Proving Arthritis-Based Disability

Proving Arthritis-Based Disability The Arthritis Foundation estimates that up to 2.1 million Americans are affected by rheumatoid arthritis.  The incident is higher after age 50 and can affect the whole body.  The severity of rheumatoid arthritis can be proven by statements from your doctors and how they affect your functional limitations.  Often, if severe enough, it precludes most competitive employment which would permit one to be eligible for social security disability

Must I be disabled for a year to apply?

No. If you believe your disability will last a year or longer, apply for disability benefits as soon as you become disabled. The rules for eligible for disability benefits require that you have been disabled for one year or more or that your condition will likely last one year or more. Consequently, you do not have the full year before you apply.

Can Social Security Benefits be garnished?

For most types of debt, including credit cards, medical bills and personal loans, social security cannot be garnished to pay the debt.  There are certain debts, however, that social security can be garnished to pay for.  Those debts include federal taxes, federal student loans, child support and alimony and other federal debts.

Access to the Hearing Office and ID

It was recently reported that individuals have not been able to attend their social security disability hearing because SSA hearing office personnel have denied individuals access to the hearing office as a result of insufficient identification.  Although SSA hearing office personnel should not deny an individual access to the hearing office because of insufficient identification, an individual attending a hearing either as a claimant or witness should bring proper identification to the hearing office such as a current driver’s license, State ID, or certified birth certificate.   If you are denied access to the hearing office because of insufficient ID, you should politely ask to speak with the hearing office manager.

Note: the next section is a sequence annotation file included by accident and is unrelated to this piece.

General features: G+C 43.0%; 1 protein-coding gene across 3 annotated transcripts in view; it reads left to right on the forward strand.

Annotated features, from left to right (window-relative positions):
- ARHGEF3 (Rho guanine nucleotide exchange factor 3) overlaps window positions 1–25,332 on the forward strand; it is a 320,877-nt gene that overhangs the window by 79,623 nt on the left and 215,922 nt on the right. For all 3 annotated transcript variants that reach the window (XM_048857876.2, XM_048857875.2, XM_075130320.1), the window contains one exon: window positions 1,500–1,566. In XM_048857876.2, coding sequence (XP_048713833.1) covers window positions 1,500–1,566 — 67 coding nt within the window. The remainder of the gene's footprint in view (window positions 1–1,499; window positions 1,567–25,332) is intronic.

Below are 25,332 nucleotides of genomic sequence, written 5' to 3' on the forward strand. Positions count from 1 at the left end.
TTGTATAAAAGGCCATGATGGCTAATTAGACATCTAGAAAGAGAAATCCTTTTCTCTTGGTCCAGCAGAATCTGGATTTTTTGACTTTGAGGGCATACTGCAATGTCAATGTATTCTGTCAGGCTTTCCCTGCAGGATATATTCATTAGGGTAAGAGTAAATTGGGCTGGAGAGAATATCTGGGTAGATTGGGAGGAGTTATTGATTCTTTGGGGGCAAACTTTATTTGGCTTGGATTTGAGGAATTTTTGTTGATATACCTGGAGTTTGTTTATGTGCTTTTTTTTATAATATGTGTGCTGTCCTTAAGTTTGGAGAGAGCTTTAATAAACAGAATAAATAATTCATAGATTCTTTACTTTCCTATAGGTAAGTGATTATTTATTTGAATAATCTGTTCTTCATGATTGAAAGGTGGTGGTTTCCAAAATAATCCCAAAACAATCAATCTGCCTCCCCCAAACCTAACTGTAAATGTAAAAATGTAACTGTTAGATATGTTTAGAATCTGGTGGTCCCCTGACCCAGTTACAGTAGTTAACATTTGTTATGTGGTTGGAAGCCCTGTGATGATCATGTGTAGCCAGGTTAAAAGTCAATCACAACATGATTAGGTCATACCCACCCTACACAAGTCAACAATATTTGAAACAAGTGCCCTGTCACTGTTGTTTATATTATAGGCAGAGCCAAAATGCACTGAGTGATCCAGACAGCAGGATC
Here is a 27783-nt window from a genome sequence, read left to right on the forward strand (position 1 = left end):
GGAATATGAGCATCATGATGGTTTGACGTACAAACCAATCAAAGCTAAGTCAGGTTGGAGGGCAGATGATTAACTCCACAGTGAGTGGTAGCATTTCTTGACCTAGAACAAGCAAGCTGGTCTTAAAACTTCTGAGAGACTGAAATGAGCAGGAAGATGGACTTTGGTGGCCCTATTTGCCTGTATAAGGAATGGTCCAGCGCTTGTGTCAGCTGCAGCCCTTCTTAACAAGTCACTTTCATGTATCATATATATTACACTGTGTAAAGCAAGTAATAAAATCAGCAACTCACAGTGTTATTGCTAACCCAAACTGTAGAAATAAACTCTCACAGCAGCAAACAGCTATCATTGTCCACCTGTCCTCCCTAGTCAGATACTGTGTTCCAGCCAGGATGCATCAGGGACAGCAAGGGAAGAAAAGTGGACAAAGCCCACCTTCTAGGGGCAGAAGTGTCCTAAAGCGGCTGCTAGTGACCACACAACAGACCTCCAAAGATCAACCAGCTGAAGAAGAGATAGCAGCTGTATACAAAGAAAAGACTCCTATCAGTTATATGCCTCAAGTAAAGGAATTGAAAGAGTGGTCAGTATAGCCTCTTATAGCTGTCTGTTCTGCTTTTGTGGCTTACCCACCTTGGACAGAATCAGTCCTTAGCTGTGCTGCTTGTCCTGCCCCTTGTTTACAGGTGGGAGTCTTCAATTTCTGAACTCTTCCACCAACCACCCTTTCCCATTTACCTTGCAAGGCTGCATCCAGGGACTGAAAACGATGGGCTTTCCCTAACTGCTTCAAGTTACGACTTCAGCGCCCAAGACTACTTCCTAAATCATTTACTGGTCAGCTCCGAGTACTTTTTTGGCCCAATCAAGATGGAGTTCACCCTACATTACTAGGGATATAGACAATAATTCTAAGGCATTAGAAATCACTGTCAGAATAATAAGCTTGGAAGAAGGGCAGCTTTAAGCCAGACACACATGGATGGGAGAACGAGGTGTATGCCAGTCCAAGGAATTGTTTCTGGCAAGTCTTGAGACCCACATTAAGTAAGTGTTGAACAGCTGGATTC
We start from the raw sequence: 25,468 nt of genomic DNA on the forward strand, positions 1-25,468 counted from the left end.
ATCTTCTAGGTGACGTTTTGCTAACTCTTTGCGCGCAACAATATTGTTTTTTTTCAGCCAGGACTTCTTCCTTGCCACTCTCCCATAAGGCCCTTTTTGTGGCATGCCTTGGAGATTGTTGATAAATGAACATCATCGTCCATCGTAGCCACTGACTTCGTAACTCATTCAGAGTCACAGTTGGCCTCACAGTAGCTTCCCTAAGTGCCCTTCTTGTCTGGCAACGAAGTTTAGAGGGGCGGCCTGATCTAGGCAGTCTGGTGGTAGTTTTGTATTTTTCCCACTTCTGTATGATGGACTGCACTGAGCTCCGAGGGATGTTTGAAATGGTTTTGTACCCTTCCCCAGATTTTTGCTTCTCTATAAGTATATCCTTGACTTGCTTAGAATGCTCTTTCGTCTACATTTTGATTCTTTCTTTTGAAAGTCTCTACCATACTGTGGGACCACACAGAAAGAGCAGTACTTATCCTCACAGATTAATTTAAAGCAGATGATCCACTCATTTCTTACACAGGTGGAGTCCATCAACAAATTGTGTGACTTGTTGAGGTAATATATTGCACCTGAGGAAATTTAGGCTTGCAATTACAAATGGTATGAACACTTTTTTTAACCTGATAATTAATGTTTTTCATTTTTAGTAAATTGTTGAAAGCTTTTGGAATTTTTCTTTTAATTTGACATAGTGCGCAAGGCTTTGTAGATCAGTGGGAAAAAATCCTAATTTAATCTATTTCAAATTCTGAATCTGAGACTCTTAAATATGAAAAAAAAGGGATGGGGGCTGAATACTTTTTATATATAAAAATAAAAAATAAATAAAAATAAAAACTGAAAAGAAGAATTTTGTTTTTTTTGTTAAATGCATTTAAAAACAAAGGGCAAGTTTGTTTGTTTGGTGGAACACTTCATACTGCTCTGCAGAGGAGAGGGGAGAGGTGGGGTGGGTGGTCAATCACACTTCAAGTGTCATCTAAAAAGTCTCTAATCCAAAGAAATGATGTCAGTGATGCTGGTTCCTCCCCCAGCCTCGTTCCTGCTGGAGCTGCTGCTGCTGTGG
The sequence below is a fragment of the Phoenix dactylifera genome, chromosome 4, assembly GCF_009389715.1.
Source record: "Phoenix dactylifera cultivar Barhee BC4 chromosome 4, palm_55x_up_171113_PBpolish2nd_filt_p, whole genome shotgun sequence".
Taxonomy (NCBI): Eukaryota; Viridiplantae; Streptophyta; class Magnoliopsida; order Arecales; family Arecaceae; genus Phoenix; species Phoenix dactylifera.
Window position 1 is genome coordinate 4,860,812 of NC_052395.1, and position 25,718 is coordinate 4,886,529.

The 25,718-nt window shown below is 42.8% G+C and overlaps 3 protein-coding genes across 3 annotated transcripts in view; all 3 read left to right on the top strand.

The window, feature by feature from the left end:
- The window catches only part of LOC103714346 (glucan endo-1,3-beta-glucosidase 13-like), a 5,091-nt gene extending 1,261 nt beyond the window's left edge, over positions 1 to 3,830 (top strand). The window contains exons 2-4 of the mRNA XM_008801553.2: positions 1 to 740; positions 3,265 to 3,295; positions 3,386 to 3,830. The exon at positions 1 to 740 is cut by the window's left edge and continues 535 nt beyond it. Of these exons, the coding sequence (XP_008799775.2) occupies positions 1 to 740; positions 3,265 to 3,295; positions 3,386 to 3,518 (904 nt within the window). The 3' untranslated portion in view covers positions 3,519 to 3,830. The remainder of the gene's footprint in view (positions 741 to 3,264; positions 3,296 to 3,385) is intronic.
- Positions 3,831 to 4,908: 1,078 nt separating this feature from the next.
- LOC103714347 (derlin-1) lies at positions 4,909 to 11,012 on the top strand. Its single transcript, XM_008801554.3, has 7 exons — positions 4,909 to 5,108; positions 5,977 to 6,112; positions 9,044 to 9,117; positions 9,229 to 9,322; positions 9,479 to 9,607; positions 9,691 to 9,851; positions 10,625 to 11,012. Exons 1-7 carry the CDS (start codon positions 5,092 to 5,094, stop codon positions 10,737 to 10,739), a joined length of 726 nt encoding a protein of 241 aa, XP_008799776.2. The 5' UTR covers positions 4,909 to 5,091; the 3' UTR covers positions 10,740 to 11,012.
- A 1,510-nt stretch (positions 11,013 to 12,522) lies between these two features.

Fractures of an Upper Extremity

In some cases, SSA will award disability benefits as a result of an upper extremity non-union (non-healing) fracture such as the humerus radius or ulna.  Most fracture claims of the upper extremity that SSA evaluates are the result of trauma such as a motor vehicle accident.  Upper extremity fractures may also be associated with weakness of bones as a result of disease such as a tumor. SSA has special rules in evaluating this type of impairment.  Essential to winning benefits as a result of a fracture to an upper extremity is ongoing care of a surgeon who his attempting to treat a non-healed fracture.  These types of cases can be difficult to win disability benefits and it is recommended that consideration be given to retaining an attorney who has experience with social security disability cases.

Fractures of the Tibia, Pelvis or One or More of the Tarsal Bones

In some cases, SSA will award disability benefits as a result of a lower extremity non-union (non-healing of the bone) fracture involving such bones as the tibia, pelvis or oneor more of the tarsal bones.  Most non-union lower extremity fracture claims that SSAevaluates are the result of trauma such as a motor vehicle accident.  Lower extremity non-union fractures may also be associated with weakness of bones as a result of disease suchas a tumor. SSA has special rules in evaluating this type of impairment.  Essential towinning benefits as a result of a fracture to a lower extremity is the inability to return tofunctional ambulation and duration.  Cases involving non-union fractures of the lowerextremity  can  be  difficult  to  win  disability  benefits  and  it  is  recommended  thatconsideration be given to retaining an attorney who has experience with social securitydisability cases.